Europe in the Twentieth Century
Dr. Courtney Smith
World Wars and Leadership Essay
World War II was born and formed by the strength and weaknesses of leaders. Analyzation of the years between 1919 and 1938 truly prove that, particularly of the leaders (or dictators) that made their mark on this time in history. Even groups of leaders, such as the League of Nations, Woodrow Wilson, and Prime Minister Neville Chamberlain but focus can be mainly directed on the leadership of the infamous Adolf Hitler. He was a leader determined to see his goals take form and knew how to play on the weaknesses of his enemies and his nation in spite of their own shortcomings. Pride is the fuel of war, and a leader like Hitler had a thirst to prove himself and his nation as the ultimate power by any means necessary. Adolf Hitler’s strength outweighed his weaknesses at the time of his rise to power. He was stimulated by revenge, pride and insecurity, sometimes two of the most dangerous ingredients within a powerful man. With these qualities and Germany’s humiliation, his poison spread like wildfire. His rise to infamy, however, would have never come without the strength and weaknesses of his enemies. The Contemporary World1 of the twentieth century within Europe had faced a great number of fatalities. The world seemed to be in a deadlock, and questions of reconstruction and advancement in progress were unceasing. What was happening to the world after the end of the Great War, how was it building itself back up? What was taking it right back down? After the Treaty of Versailles was signed. The building blocks to recovery still left nations such as France lacking in satisfaction over their loss and Germany’s punishment. They wanted the Germans to feel shame and pay for the damages in full. Nevertheless, the world had transformed. The civil war in Russia was soon ending. Leaders like Prince Faisal of Syria abdicated and became part of a French mandate, making the French feel stronger, slowly quenching their thirst for revenge. The French and British continued to acquire new mandates across Africa and the Middle East. Slowly building themselves back up to the positions of superpowers. The Treaty of Versailles2 marked the end of physical bloodshed and began the bleeding of the German wallet. It was included in the League of Nations proposed by United States President Woodrow Wilson for all nations to come together and resolve problems amicably and without violence or malice. The Treaty was enacted in order to finally draw the Great War to a close and create order, peace, and prosperity for all. But it was also a contract made to express the consequences the Germans would face and resulted in generating shame and resentment in the entire German people. The Treaty required that the German nation take full blame for the damage and loss inflicted upon the Allies and their government systems. Such was expressed in Article 231 of the Treaty stating, “The Associated and Allied Governments affirm and Germany accepts the responsibility of Germany and her allies for causing all the loss and damage to which the Allied and Associated Governments and their nationals have been subjected as a consequence of the war imposed upon them by the aggression of Germany and her allies.” Their military was to be stripped and downsized followed by the release of territory and restrictions. The Rhineland was confiscated, the German armies fortresses, field works and such within fifty kilometers of the Rhine were to be, “disarmed and dismantled” (Article 180). Their army a fading symbol of strength, “The armed forces of Germany must not include any military or naval air forces (Article 198)….Within two months from the coming into force of the present Treaty the personnel of air forces on the rolls of the German land and sea forces shall be demobilized. (Article 199) Compensation was to be paid to the full amount of...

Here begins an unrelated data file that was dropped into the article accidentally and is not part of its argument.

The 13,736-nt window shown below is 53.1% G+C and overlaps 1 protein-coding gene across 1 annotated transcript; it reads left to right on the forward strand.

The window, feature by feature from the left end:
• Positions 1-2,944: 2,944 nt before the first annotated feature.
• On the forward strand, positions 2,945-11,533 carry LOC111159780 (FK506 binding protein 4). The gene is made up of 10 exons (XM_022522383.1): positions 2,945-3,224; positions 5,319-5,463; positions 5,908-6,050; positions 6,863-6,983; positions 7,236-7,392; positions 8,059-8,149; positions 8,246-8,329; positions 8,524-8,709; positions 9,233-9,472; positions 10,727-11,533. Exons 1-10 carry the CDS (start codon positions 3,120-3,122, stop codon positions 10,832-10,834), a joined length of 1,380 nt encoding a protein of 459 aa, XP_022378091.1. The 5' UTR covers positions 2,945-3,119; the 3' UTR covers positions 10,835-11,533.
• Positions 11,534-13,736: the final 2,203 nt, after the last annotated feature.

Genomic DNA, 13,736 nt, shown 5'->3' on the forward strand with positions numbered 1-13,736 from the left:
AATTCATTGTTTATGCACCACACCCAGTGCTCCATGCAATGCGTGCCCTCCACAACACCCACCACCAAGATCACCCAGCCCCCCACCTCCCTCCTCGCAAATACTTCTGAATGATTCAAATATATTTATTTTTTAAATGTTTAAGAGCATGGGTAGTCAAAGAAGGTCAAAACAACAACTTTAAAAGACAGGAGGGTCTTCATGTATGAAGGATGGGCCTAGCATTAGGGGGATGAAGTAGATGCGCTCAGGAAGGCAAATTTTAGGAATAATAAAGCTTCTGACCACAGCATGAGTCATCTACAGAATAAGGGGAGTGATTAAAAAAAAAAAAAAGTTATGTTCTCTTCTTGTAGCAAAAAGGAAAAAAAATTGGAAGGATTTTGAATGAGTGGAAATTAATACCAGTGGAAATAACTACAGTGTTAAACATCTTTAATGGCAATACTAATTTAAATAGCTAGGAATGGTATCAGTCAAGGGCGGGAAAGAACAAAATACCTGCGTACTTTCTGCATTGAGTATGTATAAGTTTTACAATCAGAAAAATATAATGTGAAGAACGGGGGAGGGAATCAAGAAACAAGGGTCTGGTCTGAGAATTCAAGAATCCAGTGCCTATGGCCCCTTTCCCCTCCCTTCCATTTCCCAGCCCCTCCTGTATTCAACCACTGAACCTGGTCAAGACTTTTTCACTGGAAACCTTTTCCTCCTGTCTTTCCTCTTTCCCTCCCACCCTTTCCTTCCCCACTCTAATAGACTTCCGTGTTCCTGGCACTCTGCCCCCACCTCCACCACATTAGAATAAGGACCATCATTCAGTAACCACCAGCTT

Cited: History Documents Collection. New York: McGraw-Hill Education, 2013.
“The Kellogg-Briand Pact.” In American History Documents Collection. New York:
McGraw-Hill Education, 2013.
Accessed February 3, 2014.
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